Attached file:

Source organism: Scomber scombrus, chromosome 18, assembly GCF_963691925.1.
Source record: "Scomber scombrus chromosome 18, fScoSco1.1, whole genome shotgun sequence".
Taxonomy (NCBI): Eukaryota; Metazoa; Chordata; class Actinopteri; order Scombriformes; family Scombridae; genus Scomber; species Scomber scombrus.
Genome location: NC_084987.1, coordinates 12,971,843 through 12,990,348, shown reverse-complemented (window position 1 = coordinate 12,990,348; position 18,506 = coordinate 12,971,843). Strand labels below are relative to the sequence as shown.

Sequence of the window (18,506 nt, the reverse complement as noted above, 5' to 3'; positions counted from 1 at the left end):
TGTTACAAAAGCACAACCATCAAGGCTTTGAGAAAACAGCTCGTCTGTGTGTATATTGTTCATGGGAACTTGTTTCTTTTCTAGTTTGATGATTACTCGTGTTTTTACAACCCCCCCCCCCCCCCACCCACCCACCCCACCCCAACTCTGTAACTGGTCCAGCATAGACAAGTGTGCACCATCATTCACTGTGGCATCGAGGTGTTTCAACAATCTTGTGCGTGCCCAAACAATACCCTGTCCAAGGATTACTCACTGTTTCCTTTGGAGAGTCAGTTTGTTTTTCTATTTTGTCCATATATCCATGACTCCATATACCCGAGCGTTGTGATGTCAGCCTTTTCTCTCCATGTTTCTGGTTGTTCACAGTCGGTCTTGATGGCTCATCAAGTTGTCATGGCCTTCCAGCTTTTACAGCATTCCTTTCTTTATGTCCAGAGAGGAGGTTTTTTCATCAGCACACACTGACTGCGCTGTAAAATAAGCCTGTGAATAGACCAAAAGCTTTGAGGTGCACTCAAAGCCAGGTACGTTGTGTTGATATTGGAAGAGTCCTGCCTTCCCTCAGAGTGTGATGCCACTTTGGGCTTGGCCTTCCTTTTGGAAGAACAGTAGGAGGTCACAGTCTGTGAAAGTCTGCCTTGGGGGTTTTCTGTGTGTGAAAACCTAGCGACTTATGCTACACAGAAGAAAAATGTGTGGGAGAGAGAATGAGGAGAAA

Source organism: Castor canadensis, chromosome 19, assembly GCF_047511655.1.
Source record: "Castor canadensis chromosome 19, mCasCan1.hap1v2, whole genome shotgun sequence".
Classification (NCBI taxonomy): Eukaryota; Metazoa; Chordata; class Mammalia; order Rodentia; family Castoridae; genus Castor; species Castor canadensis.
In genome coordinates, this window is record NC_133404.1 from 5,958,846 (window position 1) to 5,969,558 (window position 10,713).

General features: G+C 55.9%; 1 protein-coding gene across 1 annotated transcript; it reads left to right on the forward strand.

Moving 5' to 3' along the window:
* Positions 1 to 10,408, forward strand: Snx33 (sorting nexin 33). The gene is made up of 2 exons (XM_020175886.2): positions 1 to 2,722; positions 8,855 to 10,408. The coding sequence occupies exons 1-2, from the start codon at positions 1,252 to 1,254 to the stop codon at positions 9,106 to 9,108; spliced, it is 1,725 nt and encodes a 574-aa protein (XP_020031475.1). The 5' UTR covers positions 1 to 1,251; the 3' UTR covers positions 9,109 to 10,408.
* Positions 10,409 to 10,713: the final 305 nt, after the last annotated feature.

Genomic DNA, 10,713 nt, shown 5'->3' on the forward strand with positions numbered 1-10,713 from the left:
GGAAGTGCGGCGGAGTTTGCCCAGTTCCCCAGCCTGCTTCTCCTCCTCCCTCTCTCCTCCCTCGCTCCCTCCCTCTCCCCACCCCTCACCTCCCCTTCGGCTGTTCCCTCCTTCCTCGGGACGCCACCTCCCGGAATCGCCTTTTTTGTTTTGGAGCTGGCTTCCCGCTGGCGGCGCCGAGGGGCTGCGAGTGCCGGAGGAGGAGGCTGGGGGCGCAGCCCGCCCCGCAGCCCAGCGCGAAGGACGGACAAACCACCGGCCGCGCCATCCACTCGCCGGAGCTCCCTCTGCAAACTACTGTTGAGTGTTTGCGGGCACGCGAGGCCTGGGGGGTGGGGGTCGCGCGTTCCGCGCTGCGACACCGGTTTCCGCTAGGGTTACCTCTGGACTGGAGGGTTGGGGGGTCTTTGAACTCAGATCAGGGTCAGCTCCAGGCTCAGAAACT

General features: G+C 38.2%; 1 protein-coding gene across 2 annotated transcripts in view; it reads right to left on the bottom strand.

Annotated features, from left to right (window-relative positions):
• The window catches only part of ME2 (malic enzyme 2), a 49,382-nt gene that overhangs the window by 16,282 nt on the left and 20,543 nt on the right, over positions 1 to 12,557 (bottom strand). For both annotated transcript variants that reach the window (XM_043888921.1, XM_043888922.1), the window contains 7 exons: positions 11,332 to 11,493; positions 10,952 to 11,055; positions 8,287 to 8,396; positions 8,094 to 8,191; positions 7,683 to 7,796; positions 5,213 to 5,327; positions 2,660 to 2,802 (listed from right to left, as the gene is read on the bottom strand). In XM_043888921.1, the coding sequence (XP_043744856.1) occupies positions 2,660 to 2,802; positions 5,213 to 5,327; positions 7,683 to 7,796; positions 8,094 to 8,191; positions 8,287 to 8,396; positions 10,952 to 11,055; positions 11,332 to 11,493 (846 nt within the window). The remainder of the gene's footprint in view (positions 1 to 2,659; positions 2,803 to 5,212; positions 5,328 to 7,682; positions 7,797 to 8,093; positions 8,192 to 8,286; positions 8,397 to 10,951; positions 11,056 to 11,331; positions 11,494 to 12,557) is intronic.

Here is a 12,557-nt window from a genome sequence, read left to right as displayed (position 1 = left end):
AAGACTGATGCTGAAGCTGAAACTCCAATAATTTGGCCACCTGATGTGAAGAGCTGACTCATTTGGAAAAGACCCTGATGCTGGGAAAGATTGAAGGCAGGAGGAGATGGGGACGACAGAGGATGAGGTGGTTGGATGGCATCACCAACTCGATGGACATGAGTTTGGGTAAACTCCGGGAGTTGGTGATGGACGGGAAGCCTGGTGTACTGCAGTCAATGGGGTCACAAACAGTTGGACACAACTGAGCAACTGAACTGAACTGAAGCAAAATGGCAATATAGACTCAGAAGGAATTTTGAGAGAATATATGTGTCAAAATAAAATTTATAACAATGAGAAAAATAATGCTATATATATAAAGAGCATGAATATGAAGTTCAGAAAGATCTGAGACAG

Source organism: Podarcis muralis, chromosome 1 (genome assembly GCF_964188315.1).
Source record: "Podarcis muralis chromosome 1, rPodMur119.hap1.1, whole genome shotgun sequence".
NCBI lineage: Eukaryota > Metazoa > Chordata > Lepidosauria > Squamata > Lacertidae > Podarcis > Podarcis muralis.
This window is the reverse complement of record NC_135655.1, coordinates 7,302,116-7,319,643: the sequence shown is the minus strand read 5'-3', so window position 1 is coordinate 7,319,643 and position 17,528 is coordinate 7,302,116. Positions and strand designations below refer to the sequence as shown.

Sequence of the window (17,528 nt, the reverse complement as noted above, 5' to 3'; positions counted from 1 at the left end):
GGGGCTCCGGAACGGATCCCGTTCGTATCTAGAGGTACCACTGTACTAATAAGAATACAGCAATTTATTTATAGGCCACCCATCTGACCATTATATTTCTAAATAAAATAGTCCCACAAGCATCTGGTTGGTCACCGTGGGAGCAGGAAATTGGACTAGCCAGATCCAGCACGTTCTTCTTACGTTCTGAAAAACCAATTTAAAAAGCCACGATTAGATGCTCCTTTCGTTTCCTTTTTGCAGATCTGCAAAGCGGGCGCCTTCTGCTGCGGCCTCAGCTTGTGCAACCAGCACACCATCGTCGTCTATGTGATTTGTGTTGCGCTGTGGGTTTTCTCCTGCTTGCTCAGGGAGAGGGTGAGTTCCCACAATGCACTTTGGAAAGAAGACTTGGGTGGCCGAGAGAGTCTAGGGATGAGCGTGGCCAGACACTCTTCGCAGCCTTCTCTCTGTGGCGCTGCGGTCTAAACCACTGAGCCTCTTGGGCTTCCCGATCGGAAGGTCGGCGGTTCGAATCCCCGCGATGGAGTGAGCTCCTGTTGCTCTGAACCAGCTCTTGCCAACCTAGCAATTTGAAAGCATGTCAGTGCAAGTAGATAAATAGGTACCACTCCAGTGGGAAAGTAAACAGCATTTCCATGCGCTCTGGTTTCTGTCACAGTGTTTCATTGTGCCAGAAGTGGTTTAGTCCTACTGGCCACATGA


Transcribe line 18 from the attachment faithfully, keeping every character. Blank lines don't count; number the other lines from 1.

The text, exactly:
Annotated features, from left to right (window-relative positions):